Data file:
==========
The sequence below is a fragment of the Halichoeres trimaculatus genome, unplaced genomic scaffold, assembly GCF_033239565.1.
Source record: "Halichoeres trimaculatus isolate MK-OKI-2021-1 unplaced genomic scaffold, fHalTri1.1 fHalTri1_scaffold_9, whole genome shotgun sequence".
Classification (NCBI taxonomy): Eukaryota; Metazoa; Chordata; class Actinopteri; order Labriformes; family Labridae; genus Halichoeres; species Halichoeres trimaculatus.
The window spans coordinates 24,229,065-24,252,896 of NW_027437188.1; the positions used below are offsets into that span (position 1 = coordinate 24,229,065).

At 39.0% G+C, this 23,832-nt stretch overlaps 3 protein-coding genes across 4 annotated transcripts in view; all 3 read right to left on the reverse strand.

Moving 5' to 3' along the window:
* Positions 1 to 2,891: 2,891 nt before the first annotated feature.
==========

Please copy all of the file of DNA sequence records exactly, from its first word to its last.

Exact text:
The sequence below is a fragment of the Halichoeres trimaculatus genome, unplaced genomic scaffold, assembly GCF_033239565.1.
Source record: "Halichoeres trimaculatus isolate MK-OKI-2021-1 unplaced genomic scaffold, fHalTri1.1 fHalTri1_scaffold_9, whole genome shotgun sequence".
Classification (NCBI taxonomy): Eukaryota; Metazoa; Chordata; class Actinopteri; order Labriformes; family Labridae; genus Halichoeres; species Halichoeres trimaculatus.
The window spans coordinates 24,229,065-24,252,896 of NW_027437188.1; the positions used below are offsets into that span (position 1 = coordinate 24,229,065).

At 39.0% G+C, this 23,832-nt stretch overlaps 3 protein-coding genes across 4 annotated transcripts in view; all 3 read right to left on the reverse strand.

Moving 5' to 3' along the window:
* Positions 1 to 2,891: 2,891 nt before the first annotated feature.